Modeling post absorptive amino acid metabolism in dairy cattle


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Virginia Tech


The purpose of this research was to evaluate four objectives: 1) update and evaluate predictions of essential amino acid (EAA) outflows from the rumen, 2) predict EAA use and release by the portal drained viscera (PDV) and liver (LIV) of dairy cows, 3) predict EAA use by the mammary (MAM) and non-splanchnic, non-mammary (OTH) tissues, and 4) predict milk protein production from MAM use. To evaluate the first objective, a model was constructed using previously derived equations for ruminally undegraded (RUP), microbial (MiP) and endogenous protein (EndP) flow from the rumen and refit to literature data. Corrections were included in the model to address recovery of EAA during 24-h acid hydrolysis. Upon initial evaluation, all EAA, except Leu, were over predicted and slope bias (P < 0.01) was present for all except Met and Leu. Because of the bias, residuals were regressed on the EAA from each protein flow and adjustments were made to the protein flows. The added adjustments removed all mean bias for the EAA; however, a small slope bias was introduced for Lys and Thr. To evaluate the second objective, equations of Hanigan et al. (2004b) were tested and modifications were made to determine which equation form best represented EAA use by the tissue. Upon initial evaluation of the PDV model of Hanigan et al. (2004b), significant slope bias was present and addressed by deriving alternative forms of the equation. Initial predicted EAA use displayed a mean bias ranging from 0.15 to 45 % and a slope bias ranging from 0.02 to 76% mean square error. The alternative equation forms derived reduced the overall mean and slope bias and improved other fit statistics (RMSE, CCC). To evaluate the third objective, previously derived equations from Hanigan et al. (1998b) were tested using literature data and modifications were made to address deficiencies for each EAA. Upon initial evaluation of the MAM model, significant mean and slope bias was present and was further addressed by derivation of alternative equation forms. Initial evaluation of the OTH model displayed significant mean and slope bias for majority of the EAA ranging from 0.3 to 26 % for mean and 46 to 61 % for slope. For the last objective, several models, both linear and non-linear were evaluated to determine which EAA have a significant impact on milk protein. All models derived has prediction errors below 18-20 % which is comparable or a s light improvement as compared to previous literature data (Moraes et al., 2018). Overall, the equations evaluated show promise in accurately predicting dietary EAA from the time of absorption to their use within the tissues (PDV, LIV, MAM, and OTH) and further impact on milk protein production.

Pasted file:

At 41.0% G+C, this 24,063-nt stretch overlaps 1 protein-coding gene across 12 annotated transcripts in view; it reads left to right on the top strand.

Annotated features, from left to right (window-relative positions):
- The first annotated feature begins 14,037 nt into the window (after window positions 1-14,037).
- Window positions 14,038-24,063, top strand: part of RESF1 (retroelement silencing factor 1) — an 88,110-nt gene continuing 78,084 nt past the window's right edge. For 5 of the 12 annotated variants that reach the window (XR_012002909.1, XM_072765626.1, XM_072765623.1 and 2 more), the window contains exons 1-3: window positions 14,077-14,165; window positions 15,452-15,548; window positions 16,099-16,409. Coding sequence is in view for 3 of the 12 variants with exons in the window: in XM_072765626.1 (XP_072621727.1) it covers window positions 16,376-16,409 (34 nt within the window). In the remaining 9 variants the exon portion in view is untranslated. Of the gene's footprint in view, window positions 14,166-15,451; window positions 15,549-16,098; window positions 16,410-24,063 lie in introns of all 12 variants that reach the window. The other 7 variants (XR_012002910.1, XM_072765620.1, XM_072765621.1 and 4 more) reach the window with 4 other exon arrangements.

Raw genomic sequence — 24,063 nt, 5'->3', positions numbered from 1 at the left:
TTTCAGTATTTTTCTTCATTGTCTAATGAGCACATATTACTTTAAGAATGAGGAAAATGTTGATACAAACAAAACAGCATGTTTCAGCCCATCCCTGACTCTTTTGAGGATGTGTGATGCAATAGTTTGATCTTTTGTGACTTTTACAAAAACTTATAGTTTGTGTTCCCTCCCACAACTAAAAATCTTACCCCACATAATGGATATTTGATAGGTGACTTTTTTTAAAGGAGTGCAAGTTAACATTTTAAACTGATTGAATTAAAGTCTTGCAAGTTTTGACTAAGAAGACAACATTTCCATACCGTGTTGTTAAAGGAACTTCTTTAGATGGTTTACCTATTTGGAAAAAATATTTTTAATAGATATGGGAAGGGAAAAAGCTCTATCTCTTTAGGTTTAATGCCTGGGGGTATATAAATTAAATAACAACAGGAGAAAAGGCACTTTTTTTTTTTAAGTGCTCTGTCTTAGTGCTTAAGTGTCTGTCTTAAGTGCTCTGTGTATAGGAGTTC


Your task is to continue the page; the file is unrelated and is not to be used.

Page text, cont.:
essential amino acid, dairy cattle, absorption, tissue use